The state higher secondary council has decided to allow reviews in all HS papers this year after protests by hundreds of unsuccessful candidates across the state.
The council had allowed reviews in all subjects in 2020, too, when the pass percentage stood at 90.13.
Till 2019, the council used to allow reviews in two theory papers only.
Last year, the exams could not be conducted because of Covid.
This year, 88.44 per cent of the candidates passed the exams, the results of which were declared on Friday.
Since then, there have been protests in many places, including in front of the state education department headquarters in Salt Lake.
Council president Chiranjeeb Bhattacharya on Wednesday said the council expected that reviews in all subjects would help address the grievances of the candidates unhappy with their marks.
“Let the candidates who are dissatisfied with their results review the papers they wrote. It’s not that the ongoing protests by the unsuccessful candidates forced us to allow review in all the papers. When we had decided that the exams would be held at home centres, we did not act under any pressure. There was no pressure on this issue, too,” said Bhattacharya.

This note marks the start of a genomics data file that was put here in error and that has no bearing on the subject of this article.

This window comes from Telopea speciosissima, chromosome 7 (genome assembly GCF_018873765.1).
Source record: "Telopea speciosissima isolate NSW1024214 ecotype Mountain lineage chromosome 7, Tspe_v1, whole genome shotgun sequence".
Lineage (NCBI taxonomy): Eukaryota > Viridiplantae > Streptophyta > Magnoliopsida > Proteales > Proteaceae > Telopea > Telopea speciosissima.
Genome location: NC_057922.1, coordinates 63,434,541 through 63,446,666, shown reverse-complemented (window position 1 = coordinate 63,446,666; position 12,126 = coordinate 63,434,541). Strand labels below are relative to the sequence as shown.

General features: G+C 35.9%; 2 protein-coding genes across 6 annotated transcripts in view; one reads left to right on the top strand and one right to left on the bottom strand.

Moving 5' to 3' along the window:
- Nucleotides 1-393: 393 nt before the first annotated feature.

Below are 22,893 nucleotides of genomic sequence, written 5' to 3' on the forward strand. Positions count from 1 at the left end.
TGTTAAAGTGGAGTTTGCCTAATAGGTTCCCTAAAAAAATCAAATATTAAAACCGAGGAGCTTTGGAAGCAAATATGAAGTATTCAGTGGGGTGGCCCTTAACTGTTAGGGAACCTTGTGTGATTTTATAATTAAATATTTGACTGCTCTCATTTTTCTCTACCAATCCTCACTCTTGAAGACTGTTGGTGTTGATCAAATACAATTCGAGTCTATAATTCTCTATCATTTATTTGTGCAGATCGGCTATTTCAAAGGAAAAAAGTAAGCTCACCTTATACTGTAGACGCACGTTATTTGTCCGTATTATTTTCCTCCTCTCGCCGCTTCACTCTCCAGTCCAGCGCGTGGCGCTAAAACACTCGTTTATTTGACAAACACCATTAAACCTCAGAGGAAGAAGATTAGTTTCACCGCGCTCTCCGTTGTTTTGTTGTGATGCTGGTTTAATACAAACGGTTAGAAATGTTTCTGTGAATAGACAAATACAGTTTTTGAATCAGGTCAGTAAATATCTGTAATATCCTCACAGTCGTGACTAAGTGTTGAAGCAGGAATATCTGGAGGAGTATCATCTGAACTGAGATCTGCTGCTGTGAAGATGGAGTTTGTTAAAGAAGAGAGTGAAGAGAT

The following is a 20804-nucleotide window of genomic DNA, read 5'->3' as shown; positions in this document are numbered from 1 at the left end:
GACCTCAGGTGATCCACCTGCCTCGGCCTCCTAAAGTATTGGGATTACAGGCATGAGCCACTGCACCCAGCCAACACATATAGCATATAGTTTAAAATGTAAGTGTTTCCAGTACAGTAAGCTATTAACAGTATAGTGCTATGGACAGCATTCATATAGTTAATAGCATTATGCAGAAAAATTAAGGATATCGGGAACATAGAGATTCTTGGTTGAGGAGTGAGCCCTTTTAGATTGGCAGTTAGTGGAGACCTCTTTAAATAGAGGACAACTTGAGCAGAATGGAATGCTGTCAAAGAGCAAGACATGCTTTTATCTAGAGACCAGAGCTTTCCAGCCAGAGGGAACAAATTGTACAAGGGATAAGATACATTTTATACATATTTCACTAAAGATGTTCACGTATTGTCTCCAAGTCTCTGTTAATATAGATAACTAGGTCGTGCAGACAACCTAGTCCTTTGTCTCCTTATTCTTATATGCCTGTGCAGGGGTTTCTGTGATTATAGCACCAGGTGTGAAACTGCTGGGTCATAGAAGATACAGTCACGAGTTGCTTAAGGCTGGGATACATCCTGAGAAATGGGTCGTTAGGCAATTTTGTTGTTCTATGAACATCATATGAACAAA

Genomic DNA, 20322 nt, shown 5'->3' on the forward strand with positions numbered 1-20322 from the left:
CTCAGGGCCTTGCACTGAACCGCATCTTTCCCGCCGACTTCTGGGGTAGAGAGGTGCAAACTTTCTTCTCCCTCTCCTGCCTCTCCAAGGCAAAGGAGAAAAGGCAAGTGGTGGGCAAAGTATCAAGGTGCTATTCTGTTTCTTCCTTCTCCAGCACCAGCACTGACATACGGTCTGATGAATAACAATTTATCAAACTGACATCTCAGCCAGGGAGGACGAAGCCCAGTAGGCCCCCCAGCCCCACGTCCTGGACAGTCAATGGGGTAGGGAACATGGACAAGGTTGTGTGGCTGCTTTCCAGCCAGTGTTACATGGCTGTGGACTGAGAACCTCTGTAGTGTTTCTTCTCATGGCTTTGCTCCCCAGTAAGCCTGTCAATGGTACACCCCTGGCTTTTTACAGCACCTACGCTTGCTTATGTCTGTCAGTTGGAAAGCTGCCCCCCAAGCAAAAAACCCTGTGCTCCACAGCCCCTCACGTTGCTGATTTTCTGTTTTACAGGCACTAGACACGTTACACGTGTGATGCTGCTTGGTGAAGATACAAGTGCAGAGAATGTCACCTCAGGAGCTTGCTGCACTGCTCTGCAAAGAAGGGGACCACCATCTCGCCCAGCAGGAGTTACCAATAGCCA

This year, for the first time in the exam’s history, students wrote their papers at their respective schools — “home centres” — so they could write the tests amid the pandemic in an environment they were familiar with.
“Online PPS/PPR (post public scrutiny/post public review) will be accepted on and from 20.06.22 midnight to 05.07.22 midnight through the website of this council www.wbchse.nic.in…. Candidates are advised to apply for RTI only after the publication of results of PPS/PPR, if they feel so,” said a notice signed by council secretary-in-charge Tapas Mukherjee.
Bhattacharya said this year, 47,000-odd students had scored more than 90 per cent in aggregate, out of 7,20,862 candidates who wrote the HS papers.
He said: “78.5 per cent candidates have scored more than 60 per cent in aggregate. These figures mark a record.”
The council had announced in April that it would make “special considerations” while evaluating the answer scripts, if required.
Almost 100 per cent candidates had crossed the higher secondary barrier last year, following a review of the marks of the 18,000 students who had initially been declared unsuccessful.
“It remains to be seen whether this year’s review leads to a substantial surge in the pass percentage like last year,” said Saugata Basu, general secretary of the Government School Teachers’ Association.